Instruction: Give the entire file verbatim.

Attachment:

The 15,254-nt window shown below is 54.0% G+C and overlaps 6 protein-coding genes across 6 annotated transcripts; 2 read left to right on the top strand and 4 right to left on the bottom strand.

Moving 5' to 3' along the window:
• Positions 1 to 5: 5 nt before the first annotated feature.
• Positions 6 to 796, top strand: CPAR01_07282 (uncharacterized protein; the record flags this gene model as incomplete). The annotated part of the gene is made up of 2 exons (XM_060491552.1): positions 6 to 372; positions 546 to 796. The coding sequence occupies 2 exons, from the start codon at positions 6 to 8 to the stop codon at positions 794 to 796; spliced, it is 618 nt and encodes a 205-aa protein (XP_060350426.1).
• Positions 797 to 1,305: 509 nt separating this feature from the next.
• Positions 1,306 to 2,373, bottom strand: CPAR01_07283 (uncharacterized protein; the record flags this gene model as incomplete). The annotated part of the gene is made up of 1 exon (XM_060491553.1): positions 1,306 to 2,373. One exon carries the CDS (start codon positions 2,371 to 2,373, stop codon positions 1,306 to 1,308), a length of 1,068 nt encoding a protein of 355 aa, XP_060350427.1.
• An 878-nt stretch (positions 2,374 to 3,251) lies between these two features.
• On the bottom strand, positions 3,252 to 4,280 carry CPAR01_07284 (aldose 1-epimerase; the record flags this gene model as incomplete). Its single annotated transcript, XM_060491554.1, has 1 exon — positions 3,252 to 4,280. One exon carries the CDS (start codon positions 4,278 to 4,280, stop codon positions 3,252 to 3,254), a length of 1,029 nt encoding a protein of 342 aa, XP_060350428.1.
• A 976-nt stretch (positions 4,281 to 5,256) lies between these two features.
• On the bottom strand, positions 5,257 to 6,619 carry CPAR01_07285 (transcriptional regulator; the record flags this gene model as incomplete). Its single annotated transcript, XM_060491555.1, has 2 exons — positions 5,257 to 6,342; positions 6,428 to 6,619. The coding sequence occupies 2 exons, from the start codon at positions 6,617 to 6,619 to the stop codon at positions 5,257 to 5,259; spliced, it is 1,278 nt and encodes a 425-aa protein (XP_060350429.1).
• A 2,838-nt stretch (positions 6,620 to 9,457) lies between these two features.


The 15,254-nt window shown below is 54.0% G+C and overlaps 6 protein-coding genes across 6 annotated transcripts; 2 read left to right on the top strand and 4 right to left on the bottom strand.

Moving 5' to 3' along the window:
• Positions 1 to 5: 5 nt before the first annotated feature.
• Positions 6 to 796, top strand: CPAR01_07282 (uncharacterized protein; the record flags this gene model as incomplete). The annotated part of the gene is made up of 2 exons (XM_060491552.1): positions 6 to 372; positions 546 to 796. The coding sequence occupies 2 exons, from the start codon at positions 6 to 8 to the stop codon at positions 794 to 796; spliced, it is 618 nt and encodes a 205-aa protein (XP_060350426.1).
• Positions 797 to 1,305: 509 nt separating this feature from the next.
• Positions 1,306 to 2,373, bottom strand: CPAR01_07283 (uncharacterized protein; the record flags this gene model as incomplete). The annotated part of the gene is made up of 1 exon (XM_060491553.1): positions 1,306 to 2,373. One exon carries the CDS (start codon positions 2,371 to 2,373, stop codon positions 1,306 to 1,308), a length of 1,068 nt encoding a protein of 355 aa, XP_060350427.1.
• An 878-nt stretch (positions 2,374 to 3,251) lies between these two features.
• On the bottom strand, positions 3,252 to 4,280 carry CPAR01_07284 (aldose 1-epimerase; the record flags this gene model as incomplete). Its single annotated transcript, XM_060491554.1, has 1 exon — positions 3,252 to 4,280. One exon carries the CDS (start codon positions 4,278 to 4,280, stop codon positions 3,252 to 3,254), a length of 1,029 nt encoding a protein of 342 aa, XP_060350428.1.
• A 976-nt stretch (positions 4,281 to 5,256) lies between these two features.
• On the bottom strand, positions 5,257 to 6,619 carry CPAR01_07285 (transcriptional regulator; the record flags this gene model as incomplete). Its single annotated transcript, XM_060491555.1, has 2 exons — positions 5,257 to 6,342; positions 6,428 to 6,619. The coding sequence occupies 2 exons, from the start codon at positions 6,617 to 6,619 to the stop codon at positions 5,257 to 5,259; spliced, it is 1,278 nt and encodes a 425-aa protein (XP_060350429.1).
• A 2,838-nt stretch (positions 6,620 to 9,457) lies between these two features.